For more insight on celebrity platform versus character building institutions and leadership, I highly recommend A Time To Build by Yuval Levin which I hope to review here soon. Recent events have only highlighted how important these issues are to a vision for moving forward.
A conversation on Twitter prompted me to think about the dozens of books on conservatism I have and further to actually pull some of them off the shelf. This in turn induced in me both despair and desire. Despair at the time it would take to even make a dent in this collection but also a desire to dive into this sea of knowledge in the hopes of rekindling the love and wonder I had in college and grad school.
All of this by way of introduction to why I stumbled on Accent on the Right by Leonard E. Reed (famous for the essay I, Pencil and for founding the Foundation for Economic Education) and decided to finally read the slim volume. I did so today and found it an odd but still insightful libertarian essay on freedom, progress and persuasion.
There was a chapter, On Thinking for Self, however, that I thought was worth sharing.
Reed starts with, to him at the time, a frightening thought:
What a fearful thought-if this situation is general: a nation of people the vast majority of whom do no thinking for themselves in the area political economy! Positions on matters of the deepest social import formed from nothing more profound than radio, TV, and newspaper commentaries, or casual, off-the-cuff opinions, or the outpourings of popularity seekers!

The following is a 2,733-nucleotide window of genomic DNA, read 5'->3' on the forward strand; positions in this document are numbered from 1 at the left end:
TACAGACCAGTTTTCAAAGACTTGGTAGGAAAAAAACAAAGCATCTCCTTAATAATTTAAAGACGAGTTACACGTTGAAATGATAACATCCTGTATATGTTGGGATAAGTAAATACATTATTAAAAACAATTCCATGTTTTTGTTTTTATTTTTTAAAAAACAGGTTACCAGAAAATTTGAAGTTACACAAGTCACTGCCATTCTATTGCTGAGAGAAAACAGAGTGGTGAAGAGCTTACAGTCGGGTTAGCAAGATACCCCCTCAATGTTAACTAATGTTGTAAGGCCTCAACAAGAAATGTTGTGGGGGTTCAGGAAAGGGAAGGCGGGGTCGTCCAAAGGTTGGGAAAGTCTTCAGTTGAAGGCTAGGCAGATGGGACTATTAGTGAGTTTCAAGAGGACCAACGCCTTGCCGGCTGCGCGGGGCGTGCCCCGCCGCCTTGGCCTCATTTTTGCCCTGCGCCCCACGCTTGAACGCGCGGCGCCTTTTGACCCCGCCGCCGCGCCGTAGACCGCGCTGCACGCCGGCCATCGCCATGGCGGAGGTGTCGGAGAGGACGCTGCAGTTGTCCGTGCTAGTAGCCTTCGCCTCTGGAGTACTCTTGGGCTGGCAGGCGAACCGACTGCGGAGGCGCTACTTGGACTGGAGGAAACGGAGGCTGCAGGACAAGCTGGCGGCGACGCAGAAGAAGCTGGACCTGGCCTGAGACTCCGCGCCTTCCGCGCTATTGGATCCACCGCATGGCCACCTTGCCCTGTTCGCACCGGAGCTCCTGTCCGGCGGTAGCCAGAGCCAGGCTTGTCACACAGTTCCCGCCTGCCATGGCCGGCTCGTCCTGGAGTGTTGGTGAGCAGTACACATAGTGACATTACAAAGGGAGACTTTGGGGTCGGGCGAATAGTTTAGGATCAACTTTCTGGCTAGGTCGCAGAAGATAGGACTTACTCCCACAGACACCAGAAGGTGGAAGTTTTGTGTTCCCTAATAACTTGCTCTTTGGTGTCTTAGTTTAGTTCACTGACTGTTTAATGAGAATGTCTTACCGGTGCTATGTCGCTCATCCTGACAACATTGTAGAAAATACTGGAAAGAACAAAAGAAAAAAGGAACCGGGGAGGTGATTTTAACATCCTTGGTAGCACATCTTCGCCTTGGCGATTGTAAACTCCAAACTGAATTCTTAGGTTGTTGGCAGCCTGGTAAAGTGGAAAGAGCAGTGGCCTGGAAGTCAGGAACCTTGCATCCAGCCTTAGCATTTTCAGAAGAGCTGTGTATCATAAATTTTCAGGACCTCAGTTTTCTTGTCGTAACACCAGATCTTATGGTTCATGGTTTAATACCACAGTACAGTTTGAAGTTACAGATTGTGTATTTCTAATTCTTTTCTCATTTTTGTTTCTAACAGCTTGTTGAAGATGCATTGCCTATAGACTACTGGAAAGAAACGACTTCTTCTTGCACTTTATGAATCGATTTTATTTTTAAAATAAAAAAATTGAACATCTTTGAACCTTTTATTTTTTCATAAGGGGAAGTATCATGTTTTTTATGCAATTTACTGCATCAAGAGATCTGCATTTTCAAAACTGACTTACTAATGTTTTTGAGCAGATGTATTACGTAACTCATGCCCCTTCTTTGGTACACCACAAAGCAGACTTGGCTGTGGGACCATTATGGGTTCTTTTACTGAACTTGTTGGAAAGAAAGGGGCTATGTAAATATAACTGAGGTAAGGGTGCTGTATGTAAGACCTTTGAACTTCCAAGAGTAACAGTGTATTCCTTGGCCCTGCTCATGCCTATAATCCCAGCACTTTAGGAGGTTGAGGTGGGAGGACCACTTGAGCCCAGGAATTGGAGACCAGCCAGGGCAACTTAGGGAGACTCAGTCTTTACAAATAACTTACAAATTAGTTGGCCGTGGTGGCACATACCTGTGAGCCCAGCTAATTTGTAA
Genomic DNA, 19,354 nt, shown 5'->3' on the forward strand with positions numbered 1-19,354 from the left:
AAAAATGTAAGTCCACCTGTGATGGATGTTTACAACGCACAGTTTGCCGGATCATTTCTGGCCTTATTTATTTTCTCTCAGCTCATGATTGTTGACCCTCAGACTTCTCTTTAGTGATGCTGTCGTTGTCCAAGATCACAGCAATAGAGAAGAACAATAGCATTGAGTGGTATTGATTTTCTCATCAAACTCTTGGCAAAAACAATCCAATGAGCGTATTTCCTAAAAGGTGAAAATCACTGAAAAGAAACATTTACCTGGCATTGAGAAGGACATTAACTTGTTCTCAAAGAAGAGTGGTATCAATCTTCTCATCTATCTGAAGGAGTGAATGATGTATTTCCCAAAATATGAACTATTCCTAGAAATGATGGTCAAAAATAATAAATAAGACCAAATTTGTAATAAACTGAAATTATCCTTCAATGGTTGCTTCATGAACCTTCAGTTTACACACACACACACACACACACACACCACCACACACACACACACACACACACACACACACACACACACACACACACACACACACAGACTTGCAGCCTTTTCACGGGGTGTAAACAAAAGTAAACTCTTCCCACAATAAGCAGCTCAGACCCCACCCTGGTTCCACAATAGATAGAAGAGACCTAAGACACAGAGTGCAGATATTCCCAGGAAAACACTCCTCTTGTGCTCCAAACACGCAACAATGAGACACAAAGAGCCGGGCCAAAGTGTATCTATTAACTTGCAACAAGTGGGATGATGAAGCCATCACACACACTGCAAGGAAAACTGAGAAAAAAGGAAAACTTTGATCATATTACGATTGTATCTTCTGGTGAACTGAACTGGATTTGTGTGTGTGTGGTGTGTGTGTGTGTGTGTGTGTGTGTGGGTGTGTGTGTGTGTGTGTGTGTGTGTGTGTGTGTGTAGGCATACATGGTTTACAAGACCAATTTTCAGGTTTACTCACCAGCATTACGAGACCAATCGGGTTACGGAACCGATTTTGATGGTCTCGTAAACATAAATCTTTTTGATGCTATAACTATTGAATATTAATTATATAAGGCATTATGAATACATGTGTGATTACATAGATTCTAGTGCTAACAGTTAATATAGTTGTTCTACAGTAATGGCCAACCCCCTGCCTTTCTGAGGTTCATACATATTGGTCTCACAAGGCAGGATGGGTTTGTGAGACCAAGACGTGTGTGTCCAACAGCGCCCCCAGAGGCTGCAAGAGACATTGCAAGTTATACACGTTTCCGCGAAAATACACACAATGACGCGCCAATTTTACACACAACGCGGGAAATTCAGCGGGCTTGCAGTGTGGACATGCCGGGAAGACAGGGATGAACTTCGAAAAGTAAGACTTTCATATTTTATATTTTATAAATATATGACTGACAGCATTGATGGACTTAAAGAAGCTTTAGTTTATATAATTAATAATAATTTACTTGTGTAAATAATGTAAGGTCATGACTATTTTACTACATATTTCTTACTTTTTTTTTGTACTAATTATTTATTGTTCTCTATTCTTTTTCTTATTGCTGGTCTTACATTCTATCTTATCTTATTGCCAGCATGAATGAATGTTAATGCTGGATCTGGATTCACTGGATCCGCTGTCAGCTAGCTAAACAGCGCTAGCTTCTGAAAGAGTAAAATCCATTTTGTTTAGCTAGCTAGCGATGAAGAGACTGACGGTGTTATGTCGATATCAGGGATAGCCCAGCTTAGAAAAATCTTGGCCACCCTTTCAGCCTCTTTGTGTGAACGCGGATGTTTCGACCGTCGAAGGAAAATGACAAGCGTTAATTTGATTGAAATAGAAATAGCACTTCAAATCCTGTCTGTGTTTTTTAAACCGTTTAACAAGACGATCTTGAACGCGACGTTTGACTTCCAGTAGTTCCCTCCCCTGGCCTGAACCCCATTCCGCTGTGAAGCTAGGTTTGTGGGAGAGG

Reed than explores the impact of such a climate on politics:
Assume a people who do no thinking for themselves. Theirs is a stunted skepticism. Such people only react and are easy prey of the cliche, the plausibility, the shallow promise, the lie. Emotional appeals, and petty words are their only guidelines. The market is made up of no-thinks. Statesmen-men of integrity and intellectual stature-are hopelessly out of demand. When this is the situation, such statesmen will not be found among the politically active.